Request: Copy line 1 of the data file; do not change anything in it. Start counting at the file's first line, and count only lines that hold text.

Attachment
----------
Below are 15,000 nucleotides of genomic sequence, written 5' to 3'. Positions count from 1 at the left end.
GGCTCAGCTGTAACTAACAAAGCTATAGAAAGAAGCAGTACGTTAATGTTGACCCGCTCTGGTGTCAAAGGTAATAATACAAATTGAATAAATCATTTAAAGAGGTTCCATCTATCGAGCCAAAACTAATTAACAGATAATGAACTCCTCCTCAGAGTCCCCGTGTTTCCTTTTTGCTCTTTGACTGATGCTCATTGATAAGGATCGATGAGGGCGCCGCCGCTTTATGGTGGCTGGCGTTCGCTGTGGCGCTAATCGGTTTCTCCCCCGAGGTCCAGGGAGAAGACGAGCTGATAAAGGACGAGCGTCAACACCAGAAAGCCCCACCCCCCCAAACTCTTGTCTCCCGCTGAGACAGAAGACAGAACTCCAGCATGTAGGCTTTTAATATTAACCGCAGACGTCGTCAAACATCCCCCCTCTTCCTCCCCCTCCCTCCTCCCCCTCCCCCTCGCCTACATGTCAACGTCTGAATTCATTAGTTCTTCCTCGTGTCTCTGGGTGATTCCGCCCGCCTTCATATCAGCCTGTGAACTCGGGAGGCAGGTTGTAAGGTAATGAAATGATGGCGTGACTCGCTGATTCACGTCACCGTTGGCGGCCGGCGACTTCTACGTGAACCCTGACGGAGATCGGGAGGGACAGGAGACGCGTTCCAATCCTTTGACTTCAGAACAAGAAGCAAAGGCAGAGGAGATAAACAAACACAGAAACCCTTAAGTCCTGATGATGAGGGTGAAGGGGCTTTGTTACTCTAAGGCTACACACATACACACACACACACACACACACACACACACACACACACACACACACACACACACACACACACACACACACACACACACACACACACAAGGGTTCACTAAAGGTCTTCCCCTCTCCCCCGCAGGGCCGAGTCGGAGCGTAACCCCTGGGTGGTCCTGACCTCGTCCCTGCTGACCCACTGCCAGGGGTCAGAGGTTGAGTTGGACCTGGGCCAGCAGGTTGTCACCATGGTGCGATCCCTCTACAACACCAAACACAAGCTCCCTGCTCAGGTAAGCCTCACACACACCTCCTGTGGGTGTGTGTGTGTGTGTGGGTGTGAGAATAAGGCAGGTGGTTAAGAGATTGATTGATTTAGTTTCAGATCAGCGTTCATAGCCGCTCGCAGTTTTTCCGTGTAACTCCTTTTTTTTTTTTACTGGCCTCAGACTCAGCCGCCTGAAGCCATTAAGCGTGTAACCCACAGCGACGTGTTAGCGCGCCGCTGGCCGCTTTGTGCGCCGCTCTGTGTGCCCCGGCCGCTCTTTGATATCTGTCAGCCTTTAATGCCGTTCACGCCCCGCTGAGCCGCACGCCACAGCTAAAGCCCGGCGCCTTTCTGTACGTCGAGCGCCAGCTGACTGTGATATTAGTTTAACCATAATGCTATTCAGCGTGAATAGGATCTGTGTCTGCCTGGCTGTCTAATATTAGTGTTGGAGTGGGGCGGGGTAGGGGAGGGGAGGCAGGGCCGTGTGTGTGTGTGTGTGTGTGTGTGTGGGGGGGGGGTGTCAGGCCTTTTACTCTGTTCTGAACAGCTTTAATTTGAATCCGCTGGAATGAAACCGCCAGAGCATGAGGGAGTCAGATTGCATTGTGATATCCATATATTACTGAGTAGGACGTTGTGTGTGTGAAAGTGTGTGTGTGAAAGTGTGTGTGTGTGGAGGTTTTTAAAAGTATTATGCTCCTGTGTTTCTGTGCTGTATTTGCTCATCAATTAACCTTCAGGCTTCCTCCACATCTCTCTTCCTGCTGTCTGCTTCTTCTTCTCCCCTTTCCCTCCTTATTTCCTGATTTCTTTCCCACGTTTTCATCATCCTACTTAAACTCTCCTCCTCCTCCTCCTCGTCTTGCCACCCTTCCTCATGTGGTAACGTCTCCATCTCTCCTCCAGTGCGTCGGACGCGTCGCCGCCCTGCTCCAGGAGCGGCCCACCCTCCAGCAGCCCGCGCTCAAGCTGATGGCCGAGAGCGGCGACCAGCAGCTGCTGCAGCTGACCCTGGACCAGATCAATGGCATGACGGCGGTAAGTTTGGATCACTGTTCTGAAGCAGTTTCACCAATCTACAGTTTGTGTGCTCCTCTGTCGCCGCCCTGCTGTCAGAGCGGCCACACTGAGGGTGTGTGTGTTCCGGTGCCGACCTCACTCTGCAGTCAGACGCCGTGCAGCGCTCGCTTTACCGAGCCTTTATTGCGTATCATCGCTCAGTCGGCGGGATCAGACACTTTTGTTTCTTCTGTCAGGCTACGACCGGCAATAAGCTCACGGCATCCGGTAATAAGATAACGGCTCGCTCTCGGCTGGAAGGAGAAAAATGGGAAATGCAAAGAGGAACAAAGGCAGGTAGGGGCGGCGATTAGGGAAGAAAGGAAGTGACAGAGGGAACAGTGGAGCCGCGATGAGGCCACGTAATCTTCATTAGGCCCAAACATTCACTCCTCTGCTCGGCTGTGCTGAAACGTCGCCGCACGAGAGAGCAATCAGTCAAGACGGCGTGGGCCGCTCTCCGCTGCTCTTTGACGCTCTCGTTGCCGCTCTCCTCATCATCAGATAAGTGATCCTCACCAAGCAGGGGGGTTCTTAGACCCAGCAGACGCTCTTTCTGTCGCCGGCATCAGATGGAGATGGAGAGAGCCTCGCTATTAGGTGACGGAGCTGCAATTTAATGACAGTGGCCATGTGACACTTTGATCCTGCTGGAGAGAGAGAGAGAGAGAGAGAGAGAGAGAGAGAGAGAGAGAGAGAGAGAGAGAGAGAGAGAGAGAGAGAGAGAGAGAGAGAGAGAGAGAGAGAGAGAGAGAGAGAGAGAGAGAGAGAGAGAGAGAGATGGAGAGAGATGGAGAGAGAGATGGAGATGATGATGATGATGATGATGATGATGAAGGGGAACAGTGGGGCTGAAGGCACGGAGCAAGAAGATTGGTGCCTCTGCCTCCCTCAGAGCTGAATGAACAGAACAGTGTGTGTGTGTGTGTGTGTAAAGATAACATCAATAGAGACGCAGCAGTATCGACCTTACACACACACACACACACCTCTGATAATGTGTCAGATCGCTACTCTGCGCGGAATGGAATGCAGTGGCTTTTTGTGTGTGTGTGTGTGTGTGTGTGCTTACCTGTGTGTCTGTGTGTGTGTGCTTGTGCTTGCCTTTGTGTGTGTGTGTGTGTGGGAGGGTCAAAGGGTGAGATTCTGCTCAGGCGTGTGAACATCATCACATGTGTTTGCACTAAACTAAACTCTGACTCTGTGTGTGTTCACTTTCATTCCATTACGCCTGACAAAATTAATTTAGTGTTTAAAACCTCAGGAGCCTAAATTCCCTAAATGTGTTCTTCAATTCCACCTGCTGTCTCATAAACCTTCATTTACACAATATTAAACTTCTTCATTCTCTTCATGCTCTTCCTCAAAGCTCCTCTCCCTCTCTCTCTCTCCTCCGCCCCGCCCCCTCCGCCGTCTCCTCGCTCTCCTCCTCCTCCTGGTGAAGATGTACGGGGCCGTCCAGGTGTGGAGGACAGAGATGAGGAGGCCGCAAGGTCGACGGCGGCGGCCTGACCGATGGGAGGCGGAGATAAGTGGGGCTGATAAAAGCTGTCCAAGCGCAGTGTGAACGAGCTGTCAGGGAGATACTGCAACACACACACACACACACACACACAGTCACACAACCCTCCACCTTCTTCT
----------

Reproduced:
Below are 15,000 nucleotides of genomic sequence, written 5' to 3'. Positions count from 1 at the left end.